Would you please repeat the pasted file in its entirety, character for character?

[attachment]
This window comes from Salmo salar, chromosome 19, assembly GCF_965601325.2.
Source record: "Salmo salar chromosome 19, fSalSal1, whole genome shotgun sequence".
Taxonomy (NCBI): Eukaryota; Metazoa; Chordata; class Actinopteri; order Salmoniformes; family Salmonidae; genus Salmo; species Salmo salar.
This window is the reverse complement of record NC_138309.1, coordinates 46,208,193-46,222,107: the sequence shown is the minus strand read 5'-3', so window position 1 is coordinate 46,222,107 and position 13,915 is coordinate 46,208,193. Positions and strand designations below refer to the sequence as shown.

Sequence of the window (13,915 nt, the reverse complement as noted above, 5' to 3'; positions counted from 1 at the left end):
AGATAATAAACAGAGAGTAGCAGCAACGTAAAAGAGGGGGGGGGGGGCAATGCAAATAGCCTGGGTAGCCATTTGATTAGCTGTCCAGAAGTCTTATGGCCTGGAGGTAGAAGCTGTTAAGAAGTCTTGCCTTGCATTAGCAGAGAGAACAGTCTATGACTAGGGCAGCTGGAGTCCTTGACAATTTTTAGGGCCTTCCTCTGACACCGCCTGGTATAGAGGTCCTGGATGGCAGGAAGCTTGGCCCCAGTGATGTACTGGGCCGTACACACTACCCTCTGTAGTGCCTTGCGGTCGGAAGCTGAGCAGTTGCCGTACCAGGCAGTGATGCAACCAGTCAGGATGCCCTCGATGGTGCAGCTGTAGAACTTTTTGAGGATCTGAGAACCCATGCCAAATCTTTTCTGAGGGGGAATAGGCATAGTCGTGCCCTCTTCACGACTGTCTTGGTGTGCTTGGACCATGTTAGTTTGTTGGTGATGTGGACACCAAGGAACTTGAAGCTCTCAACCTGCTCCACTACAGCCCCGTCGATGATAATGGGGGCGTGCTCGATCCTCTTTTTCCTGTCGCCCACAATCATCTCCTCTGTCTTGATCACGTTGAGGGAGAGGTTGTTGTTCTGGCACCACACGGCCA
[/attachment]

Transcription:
This window comes from Salmo salar, chromosome 19, assembly GCF_965601325.2.
Source record: "Salmo salar chromosome 19, fSalSal1, whole genome shotgun sequence".
Taxonomy (NCBI): Eukaryota; Metazoa; Chordata; class Actinopteri; order Salmoniformes; family Salmonidae; genus Salmo; species Salmo salar.
This window is the reverse complement of record NC_138309.1, coordinates 46,208,193-46,222,107: the sequence shown is the minus strand read 5'-3', so window position 1 is coordinate 46,222,107 and position 13,915 is coordinate 46,208,193. Positions and strand designations below refer to the sequence as shown.

Sequence of the window (13,915 nt, the reverse complement as noted above, 5' to 3'; positions counted from 1 at the left end):
AGATAATAAACAGAGAGTAGCAGCAACGTAAAAGAGGGGGGGGGGGGCAATGCAAATAGCCTGGGTAGCCATTTGATTAGCTGTCCAGAAGTCTTATGGCCTGGAGGTAGAAGCTGTTAAGAAGTCTTGCCTTGCATTAGCAGAGAGAACAGTCTATGACTAGGGCAGCTGGAGTCCTTGACAATTTTTAGGGCCTTCCTCTGACACCGCCTGGTATAGAGGTCCTGGATGGCAGGAAGCTTGGCCCCAGTGATGTACTGGGCCGTACACACTACCCTCTGTAGTGCCTTGCGGTCGGAAGCTGAGCAGTTGCCGTACCAGGCAGTGATGCAACCAGTCAGGATGCCCTCGATGGTGCAGCTGTAGAACTTTTTGAGGATCTGAGAACCCATGCCAAATCTTTTCTGAGGGGGAATAGGCATAGTCGTGCCCTCTTCACGACTGTCTTGGTGTGCTTGGACCATGTTAGTTTGTTGGTGATGTGGACACCAAGGAACTTGAAGCTCTCAACCTGCTCCACTACAGCCCCGTCGATGATAATGGGGGCGTGCTCGATCCTCTTTTTCCTGTCGCCCACAATCATCTCCTCTGTCTTGATCACGTTGAGGGAGAGGTTGTTGTTCTGGCACCACACGGCCA